Ideally, you should limit your live streams to two at a time. It’s easier to set up and manage this way. Most churches either use a live streaming platform that integrates with their church website or stream directly from their website.

Both of those options usually cost more than Facebook as most streaming platforms aren’t free. For more details on other live streaming options, please see our live streaming guide.

How Long Are Facebook Live Broadcasts?

You might think shorter streams would be more effective, but people actually don’t mind watching longer Facebook Live broadcasts. Unlike live TV, people are able to interact in real time with other viewers and the broadcaster.

Facebook recommends broadcasts be at least 20 minutes for optimal engagement. A longer stream also means there’s more time for viewers to invite friends and family to start watching too. Even if someone only catches 5-10 minutes of a 30-minute live stream, it’s enough to grab their attention and make them want to come back for your next one.

And yes, live streaming sermons is a great idea. In fact, some of the most watched live streams are hours long.

Are Live Streams Available Later?

Yes! A Facebook Live post is similar to any other post. Once you’re finished streaming and end it, the video itself is available as a standard post on your church’s Facebook page. You don’t have to do anything.

If you’d like to edit the video at all, you can use the Facebook Creator Studio. Facebook provides free lessons on how to use Creator Studio, which is a powerful way to manage your Facebook content.

Share your streams in your church newsletter. Remind blog readers to check out your latest Facebook videos. While they can’t interact live, they can still watch them and comment on them.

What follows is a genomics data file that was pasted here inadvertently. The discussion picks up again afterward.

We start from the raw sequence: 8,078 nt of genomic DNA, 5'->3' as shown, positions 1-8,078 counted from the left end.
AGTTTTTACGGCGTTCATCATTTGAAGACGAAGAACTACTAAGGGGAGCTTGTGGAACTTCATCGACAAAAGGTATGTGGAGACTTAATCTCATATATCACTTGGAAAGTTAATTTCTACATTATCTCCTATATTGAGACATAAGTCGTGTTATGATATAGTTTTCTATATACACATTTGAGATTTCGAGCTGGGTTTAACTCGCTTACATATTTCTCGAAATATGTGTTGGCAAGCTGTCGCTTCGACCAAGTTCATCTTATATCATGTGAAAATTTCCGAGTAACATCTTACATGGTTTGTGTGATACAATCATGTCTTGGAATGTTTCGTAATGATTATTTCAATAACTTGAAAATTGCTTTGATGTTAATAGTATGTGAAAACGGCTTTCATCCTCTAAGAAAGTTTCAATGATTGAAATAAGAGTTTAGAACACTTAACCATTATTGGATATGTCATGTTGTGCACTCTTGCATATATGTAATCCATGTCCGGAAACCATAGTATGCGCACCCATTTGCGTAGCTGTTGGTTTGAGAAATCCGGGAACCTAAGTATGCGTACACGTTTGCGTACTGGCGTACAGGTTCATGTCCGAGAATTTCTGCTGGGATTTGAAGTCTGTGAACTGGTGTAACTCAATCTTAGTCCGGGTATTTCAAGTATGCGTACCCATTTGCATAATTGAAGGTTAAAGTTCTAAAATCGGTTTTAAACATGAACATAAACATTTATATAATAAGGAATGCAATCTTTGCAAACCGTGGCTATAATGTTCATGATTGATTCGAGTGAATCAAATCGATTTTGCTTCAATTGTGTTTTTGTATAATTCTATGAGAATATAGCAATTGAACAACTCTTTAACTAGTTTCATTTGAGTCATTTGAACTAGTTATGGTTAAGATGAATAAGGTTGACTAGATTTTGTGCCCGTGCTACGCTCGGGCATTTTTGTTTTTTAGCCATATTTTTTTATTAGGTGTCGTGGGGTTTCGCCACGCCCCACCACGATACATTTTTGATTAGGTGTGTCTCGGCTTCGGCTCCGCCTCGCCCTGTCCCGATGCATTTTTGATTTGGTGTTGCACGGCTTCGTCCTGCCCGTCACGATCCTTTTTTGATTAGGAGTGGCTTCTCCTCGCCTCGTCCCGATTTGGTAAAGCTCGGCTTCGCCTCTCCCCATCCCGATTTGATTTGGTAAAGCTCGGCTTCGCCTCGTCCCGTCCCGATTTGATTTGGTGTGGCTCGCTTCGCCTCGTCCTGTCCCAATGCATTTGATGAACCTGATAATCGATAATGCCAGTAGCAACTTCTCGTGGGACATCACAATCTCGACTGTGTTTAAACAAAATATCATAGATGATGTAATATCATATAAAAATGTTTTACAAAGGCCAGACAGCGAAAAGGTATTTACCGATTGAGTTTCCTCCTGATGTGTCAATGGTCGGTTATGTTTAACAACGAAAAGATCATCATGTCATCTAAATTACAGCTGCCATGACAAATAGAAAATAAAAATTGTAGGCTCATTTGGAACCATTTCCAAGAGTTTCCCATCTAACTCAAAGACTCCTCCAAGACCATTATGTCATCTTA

How Can You Promote Live Streams?

The most straight-forward way is to schedule a Live event. When you set a date, Facebook creates an event for users to RSVP and get reminders. Obviously, you can promote the event the same way you promote any other church event.

Some great options include:

  • Blog posts
  • Facebook posts
  • Other social media posts
  • Church newsletter
  • Events page on your church website
  • At the end of weekly sermons
  • At the end of Facebook Live streams (for regular or upcoming events)

How Do You Interact During Live Streams?

During Facebook Live streams, viewers are able to comment, provide feedback and ask questions. It’s a good idea to have either a large enough screen to view all of this or have a secondary way to view comments. You might even ask a volunteer to write down questions so you can answer them easily and nothing gets lost.

Remember, interact as if you were face to face. Ask your viewers questions. Laugh at funny comments. Thank them for their time. More interactions mean more viewers next time.

What Are Different Ways To Use Facebook Live?

The most obvious way to use Facebook Live might be to stream sermons, but this is definitely not the only way. In fact, your church should use the service for much more and to interact with your members and online followers throughout the week. Some of the best ways to utilize Facebook Live include:

  • Sermons
  • Mini-sermons (15-30 minute quick sermons)
  • Q&A sessions
  • Bible study
  • Group ministry programs
  • Show in-church events (ensure you have permission for any copyrighted music)
  • Interview guests
  • Address current issues
  • Activities for kids

The whole idea is to better connect with your church’s audience on Facebook. Get creative and have fun. If you’re enjoying yourself, your viewers will too.

If you’re trying to promote your church’s website or Facebook page, consider using free Google ads. Find out how we can help your church through the Google Ad Grant program.

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Comments 1

  1. Once you start using Facebook for live streaming I know the videos stay on Facebook. Is there a limit to how many videos that can be kept or a time limit when they might expire?